The evolution of international law and the international system is profoundly informed by the notion of civilization. In an attempt to trace this legacy that marked racial hierarchies in the colonial empires and its persistence until the present day, contributors will engage in a close reading of a set of documents that represent specific historical moments exemplary for thinking in terms of “civilization”.
Artist and cultural researcher Brigitta Kuster will address the word civilization itself and its opponents in relation to “culture,” considering aspects of what has been discarded in the colonial production of social difference.
David Scott will look at the UN resolution 1514 (XV) dating from December 14, 1960, on the granting of independence to colonial countries and peoples. In discussing its background and emergence as well as its constituent articles and their significance, he will reflect on the language used in the resolution and what it means today.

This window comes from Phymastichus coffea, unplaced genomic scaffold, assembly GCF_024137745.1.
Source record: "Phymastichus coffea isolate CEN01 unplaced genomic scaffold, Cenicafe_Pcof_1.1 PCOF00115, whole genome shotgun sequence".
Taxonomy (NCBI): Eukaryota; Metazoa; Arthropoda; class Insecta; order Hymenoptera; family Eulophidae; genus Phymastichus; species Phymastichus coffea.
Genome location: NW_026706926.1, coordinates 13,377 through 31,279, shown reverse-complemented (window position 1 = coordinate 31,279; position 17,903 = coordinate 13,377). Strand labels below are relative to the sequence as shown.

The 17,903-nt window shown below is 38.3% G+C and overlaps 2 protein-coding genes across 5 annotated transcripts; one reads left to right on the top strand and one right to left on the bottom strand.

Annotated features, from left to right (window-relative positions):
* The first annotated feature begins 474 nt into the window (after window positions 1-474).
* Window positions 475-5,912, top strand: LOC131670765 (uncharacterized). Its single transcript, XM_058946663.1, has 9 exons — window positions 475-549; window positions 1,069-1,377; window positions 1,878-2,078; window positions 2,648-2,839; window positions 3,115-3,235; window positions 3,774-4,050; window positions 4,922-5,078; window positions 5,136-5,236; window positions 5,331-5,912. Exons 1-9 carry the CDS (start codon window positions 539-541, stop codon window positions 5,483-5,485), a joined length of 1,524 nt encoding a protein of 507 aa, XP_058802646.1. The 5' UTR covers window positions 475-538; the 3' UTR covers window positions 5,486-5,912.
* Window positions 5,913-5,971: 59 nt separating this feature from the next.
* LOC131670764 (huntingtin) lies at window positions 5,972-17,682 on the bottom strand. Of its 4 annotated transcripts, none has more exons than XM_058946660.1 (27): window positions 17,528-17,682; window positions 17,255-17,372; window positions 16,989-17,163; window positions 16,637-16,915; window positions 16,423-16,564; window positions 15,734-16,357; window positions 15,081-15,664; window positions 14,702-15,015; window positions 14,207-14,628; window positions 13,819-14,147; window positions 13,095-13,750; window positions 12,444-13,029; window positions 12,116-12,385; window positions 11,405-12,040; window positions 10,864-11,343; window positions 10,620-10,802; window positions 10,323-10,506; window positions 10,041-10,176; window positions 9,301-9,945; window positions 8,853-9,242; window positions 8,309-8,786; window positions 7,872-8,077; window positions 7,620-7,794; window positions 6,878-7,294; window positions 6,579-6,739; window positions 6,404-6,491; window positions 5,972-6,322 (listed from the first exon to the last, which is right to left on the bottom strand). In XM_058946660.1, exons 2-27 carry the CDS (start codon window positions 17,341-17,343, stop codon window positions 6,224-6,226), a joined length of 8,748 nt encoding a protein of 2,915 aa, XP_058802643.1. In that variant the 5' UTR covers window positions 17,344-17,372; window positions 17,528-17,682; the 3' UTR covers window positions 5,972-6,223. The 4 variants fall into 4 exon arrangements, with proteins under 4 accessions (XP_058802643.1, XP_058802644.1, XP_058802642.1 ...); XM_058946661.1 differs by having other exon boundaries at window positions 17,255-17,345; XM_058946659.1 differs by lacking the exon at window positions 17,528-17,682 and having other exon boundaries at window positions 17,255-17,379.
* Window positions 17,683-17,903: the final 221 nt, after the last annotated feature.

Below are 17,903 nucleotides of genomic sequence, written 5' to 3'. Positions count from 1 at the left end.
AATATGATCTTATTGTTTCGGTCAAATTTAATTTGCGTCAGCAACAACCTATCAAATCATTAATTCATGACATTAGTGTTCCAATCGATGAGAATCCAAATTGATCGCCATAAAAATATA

Translating this history of continuity into space by means of an indexical installation, artist Christian Nyampeta aims at introducing a moment of discontinuity, which – through its disruptive nature – becomes a connective moment, an invitation to a dialog.
International law scholar Antony T. Anghie will draw the broader picture of the elaborate distinctions between “civilized” European and “uncivilized” non-European states as formulated by the Western powers in the 19th century and how the basic structure of this analytic framework was replicated in the new vocabularies emerging during the process of decolonization.